Dan Mantyla Dan Mantyla - 2 years ago 155
jQuery Question

Screen readers and Javascript

I'm creating a website for a reading service for the blind and visually impaired and I'm using JavaScript (with jQuery) to print some stuff to some of the pages after the page has loaded.

Will the screen reader read the content that is printed to the page with jquery after the page has been loaded?

From this page - "Generally, [screen readers] access the DOM (Document Object Model), and they use browser APIs (Application Programming Interfaces) to get the information they need."

and we know that jQuery is a DOM manipulation library.

So the question becomes.. do screen readers take a copy of the whole DOM and then parse it and read it? Or do they read the DOM, the same one that jQuery works on?

Here's an example of one of the pages that I use JavaScript on. It uses a function that determines what program we have playing over the air and then prints the name of the program and a link to listen to it.

<div id="now-playing-div"></div>


// invoke the audio-reader javascript library
$( document ).ready( function() {
var callback = nowPlaying; // catalog, schedule, podcasts, archive or nowPlaying
var selector = '#now-playing-div';
makeAudioReaderPage(callback, selector);


So as you can see, if the screen reader doesn't read what the javascript/jquery prints to the #now-playing-div then it will read nothing. Then, we started getting a few emails of confused listeners wondering what happened to the Now Playing link.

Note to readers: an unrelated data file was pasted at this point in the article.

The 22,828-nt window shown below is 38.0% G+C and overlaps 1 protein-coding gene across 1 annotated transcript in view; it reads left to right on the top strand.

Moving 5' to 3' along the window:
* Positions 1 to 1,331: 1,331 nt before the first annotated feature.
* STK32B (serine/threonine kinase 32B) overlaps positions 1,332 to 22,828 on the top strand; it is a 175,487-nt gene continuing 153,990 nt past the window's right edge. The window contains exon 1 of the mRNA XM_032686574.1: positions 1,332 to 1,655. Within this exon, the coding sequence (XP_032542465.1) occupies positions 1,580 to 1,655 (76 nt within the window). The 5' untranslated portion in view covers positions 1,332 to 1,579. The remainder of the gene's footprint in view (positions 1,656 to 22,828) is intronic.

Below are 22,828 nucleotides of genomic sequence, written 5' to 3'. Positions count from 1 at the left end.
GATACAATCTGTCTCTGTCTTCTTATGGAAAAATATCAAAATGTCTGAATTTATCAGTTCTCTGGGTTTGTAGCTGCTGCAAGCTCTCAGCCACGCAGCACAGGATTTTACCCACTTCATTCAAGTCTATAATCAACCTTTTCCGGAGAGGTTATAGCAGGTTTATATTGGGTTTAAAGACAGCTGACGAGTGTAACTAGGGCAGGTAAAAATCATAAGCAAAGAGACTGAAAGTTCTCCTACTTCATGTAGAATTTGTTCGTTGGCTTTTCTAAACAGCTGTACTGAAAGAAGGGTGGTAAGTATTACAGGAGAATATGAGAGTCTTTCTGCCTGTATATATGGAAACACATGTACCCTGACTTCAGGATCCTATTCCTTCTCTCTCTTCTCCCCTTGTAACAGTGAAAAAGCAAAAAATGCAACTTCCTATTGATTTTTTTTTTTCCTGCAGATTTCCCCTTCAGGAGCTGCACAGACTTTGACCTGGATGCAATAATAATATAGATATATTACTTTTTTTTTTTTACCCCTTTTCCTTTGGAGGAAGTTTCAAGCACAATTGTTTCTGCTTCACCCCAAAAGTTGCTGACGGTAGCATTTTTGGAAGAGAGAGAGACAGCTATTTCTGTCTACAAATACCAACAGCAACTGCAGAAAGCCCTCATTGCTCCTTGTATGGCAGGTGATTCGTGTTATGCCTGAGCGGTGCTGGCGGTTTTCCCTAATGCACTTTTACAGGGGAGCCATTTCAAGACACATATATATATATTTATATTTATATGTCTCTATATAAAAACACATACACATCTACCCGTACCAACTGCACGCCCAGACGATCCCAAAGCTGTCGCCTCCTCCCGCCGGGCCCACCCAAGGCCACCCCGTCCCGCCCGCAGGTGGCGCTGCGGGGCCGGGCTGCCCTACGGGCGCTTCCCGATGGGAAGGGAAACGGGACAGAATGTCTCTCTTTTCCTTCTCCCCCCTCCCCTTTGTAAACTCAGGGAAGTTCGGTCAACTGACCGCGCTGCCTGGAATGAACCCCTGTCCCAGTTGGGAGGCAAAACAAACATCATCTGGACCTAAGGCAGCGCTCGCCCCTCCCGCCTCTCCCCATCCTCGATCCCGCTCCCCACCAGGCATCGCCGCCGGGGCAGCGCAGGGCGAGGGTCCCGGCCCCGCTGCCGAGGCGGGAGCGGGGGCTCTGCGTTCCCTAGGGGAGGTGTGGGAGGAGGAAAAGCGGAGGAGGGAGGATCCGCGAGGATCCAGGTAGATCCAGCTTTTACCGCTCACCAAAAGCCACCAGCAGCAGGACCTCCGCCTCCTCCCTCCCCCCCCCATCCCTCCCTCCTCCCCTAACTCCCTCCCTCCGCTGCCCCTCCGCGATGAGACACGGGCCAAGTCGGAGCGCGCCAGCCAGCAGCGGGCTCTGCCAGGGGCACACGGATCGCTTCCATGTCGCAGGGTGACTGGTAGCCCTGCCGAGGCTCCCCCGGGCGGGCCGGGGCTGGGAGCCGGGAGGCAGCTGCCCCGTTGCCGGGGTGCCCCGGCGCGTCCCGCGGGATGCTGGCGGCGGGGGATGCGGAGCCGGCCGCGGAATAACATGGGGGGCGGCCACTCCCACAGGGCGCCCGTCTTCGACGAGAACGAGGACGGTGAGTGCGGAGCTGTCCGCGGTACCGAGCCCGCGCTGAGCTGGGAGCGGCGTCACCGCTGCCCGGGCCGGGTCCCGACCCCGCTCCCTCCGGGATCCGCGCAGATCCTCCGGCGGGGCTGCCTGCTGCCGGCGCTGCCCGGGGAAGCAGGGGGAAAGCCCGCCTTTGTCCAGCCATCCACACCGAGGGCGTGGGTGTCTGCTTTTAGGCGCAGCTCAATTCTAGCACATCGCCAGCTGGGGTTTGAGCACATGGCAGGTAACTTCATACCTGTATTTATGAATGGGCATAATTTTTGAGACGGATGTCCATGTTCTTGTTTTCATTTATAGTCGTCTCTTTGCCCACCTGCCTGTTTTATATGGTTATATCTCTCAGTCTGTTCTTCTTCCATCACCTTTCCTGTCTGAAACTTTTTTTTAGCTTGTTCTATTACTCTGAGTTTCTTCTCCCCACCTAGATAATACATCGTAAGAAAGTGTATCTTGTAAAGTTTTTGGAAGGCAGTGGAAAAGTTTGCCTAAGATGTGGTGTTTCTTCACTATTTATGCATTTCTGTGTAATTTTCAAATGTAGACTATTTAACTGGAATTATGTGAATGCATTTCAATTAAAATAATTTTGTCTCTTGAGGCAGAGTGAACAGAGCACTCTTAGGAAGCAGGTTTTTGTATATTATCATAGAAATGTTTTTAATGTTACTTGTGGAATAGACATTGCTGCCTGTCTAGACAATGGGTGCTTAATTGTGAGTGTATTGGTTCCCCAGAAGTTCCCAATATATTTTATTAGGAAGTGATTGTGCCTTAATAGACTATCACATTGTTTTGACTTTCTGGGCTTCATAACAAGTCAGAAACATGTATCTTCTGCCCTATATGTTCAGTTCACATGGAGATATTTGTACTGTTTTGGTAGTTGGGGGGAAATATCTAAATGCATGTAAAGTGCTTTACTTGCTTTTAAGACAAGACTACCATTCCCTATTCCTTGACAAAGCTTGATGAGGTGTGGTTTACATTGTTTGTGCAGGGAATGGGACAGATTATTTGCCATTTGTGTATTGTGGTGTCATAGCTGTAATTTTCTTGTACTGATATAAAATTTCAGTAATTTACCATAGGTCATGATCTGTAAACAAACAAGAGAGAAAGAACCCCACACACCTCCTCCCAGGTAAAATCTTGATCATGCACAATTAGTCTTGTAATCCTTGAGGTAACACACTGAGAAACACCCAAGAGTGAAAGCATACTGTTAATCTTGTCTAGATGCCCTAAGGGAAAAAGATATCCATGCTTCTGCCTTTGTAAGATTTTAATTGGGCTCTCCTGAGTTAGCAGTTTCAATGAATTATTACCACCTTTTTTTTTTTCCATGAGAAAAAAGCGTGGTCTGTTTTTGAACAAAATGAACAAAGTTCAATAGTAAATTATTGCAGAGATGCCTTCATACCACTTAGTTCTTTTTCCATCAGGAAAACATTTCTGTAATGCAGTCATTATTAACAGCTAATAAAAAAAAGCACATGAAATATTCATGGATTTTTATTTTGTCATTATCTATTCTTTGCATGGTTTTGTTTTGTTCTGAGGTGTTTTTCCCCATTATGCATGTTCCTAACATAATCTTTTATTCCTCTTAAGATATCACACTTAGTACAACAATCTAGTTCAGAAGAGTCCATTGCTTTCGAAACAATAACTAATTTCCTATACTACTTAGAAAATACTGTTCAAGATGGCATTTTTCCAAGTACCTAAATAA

So this morning I added this:

<div id='no-js'>Please enable JavaScript to receive this content.</div>

$( document ).ready( function() {


But if the problem isn't that JavaScript needs to be enabled (a recent survey shows that 99% of screen-reader users have JavaScript enabled) then the problem is not solved and is made even worse because now the screen reader user would think that JavaScript is not enabled.

What to do??

Answer Source

You can test this without needing to know how screen readers parse the DOM. I offer this answer primarily because you haven't offered any code to test ("some stuff to some of the pages" is not code to test) and your example doesn't provide enough context.

  • Install NVDA, a free screen reader for Windows.
  • If on a Mac, turn on VoiceOver.
  • If on Ubuntu / Gnome, install Orca
  • Download and run a trial of JAWS.
  • If on iOS, turn on VoiceOver.
  • If on Android, turn on TalkBack.
  • Heck, try Narrator on Windows.

There are plenty of tutorials to get you up and running. Here are a couple:

Then, if you find that your script modifies the DOM after the screen reader has already parsed it, explore ARIA live regions and then look at browser support.

Finally, your example above about detecting if script is enabled doesn't actually need script to work if you use the <noscript> element:

 Please enable JavaScript to receive this content.

If a browser has script enabled, this will not render (which is good). This does not, however, address cases where the script block you want to show fails for other reasons (network lag, bugs, etc). More on <noscript>

Since you say you are "creating a website for a reading service for the blind and visually impaired" the onus is really on you to learn the tools and how to test with them.

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